Reading a somewhat technical book by the Dalai Lama about the nature of the universe as related to science and spirituality sparked an interest to learn more about him.
A google search yielded a very relatable article by Douglas Preston that described a visit by the Dalai Lama to the Santa Fe, New Mexico ski basin in the days when he traveled with only a handful of wing-tip-shoe-and-suit-clad monks.
A young server who brought him cookies and hot chocolate after a chairlift tour of the area asked him about the meaning of life.
While this article is an entertaining read, if you're short on time, you can scroll down to its last few paragraphs to get the Dalai Lama's surprisingly simple response.
Photo: Bob Shaw
While watching golf's U.S. Open last weekend, the words of a commentator roused my attention from the pleasantly relaxed narration of the event.
It was in reference to the final rounds of a leading player. The commentator said, "Dream small." An interesting statement considering the achievement of someone who's persevered to make it (again) into one of golf's leading championships.
Referring to a critical juncture for this player, the commentator continued . . . "collect yourself, go step-by-step, hole by hole."
Brooks Koepka is one of a handful of players ever to win the U.S. Open two successive years in a row. Not exactly the fruits of "Dream Small." Any Big Dream intention is made up of a million steps to usher it into fruition.
Takeaway: "Keep your eye on the birdie," but whatever your dream, walk your course step-by-step with deliberately focused thought and action.
Photo: Tyler Hendy; pexels
I went to a business event this week where one of the speakers was talking about er uhm, hospital food (wait, this is a good thing).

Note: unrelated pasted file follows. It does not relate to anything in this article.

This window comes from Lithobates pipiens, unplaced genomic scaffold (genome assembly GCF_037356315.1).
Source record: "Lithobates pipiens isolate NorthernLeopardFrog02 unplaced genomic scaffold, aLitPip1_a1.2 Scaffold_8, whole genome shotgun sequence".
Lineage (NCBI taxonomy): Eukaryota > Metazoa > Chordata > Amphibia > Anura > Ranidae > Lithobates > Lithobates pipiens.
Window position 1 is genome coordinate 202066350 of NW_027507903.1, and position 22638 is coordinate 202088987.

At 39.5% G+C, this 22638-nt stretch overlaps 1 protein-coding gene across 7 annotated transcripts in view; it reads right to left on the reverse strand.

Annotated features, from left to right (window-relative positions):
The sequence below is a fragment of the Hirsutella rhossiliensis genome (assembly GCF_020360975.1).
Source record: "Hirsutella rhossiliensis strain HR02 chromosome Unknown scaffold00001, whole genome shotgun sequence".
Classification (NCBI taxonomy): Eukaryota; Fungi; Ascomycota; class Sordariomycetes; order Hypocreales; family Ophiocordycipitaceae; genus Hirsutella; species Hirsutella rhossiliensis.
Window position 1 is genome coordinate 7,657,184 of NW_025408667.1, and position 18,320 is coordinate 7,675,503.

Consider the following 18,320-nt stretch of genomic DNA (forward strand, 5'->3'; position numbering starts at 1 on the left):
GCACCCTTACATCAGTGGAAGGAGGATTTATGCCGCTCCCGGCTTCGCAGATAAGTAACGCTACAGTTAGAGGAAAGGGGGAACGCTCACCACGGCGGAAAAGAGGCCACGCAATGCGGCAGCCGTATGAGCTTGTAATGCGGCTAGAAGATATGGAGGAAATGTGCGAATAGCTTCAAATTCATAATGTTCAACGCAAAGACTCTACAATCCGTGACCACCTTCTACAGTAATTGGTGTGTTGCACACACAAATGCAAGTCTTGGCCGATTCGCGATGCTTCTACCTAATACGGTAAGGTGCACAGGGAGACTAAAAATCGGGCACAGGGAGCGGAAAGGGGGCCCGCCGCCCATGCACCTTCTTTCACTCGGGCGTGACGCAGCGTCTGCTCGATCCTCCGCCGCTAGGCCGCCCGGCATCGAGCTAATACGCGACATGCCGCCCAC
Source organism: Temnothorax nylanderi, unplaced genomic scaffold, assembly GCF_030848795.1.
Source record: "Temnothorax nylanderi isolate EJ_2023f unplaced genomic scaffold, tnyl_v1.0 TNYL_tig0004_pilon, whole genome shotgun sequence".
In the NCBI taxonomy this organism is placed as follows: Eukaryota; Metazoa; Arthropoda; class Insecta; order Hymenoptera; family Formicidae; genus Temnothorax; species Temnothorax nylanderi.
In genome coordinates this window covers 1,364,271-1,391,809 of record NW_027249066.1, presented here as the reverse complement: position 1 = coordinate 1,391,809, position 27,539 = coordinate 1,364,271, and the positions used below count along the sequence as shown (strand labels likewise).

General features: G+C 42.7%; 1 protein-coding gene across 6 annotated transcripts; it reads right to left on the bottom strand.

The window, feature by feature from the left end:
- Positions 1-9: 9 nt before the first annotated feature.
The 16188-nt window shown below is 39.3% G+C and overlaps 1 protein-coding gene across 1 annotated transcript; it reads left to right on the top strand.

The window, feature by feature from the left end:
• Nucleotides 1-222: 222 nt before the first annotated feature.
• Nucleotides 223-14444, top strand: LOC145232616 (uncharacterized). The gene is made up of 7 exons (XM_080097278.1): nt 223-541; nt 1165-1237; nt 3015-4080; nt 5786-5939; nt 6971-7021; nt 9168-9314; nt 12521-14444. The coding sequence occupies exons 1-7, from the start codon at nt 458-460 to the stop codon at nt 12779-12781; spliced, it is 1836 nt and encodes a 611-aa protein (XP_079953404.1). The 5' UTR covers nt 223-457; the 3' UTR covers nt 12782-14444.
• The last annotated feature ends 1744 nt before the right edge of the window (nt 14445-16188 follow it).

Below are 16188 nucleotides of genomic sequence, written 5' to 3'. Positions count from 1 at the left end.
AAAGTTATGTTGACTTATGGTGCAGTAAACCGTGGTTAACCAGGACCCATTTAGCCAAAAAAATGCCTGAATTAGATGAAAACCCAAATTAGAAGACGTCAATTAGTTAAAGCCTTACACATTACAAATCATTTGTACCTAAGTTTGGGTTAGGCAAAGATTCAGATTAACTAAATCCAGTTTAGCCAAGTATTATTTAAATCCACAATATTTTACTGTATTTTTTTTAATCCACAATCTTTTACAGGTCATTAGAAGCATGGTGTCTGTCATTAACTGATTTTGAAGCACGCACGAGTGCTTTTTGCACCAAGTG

Outside the (cereal) Box
Because the hospital that was discussed is an anchor point in its city for services and jobs, visionary hospital leaders decided they wanted to buy as many local provisions as possible. They started small, with locally roasted coffee and bread. Their efforts grew to eventually replacing a global source for oatmeal, Quaker, with a local source. Oats at that time had never been grown in their state (Michigan).
It began through simply talking with local growers and businesses. Open dialogue. What if? And went from there to create exponential growth for those suppliers, new jobs for the community, quality foods and meals, shared prosperity, and happy faces.
What This Has to do with You and World Peace
Ask anyone if they want a peaceful world and most would say yes. What many don't realize is that the biggest thing you can do to change the world can be the most intimidating. Start in your own backyard.
Like the wonderful growing ripple effect of the hospital replacing global suppliers with local sources that began with a simple conversation, you can do your part for world peace with an added benefit:
Having the intention and openness to create harmony within yourself and those around you can come back to benefit you and others in many, many unforeseen ways.
Photo credit: Chepko/istockphoto.com
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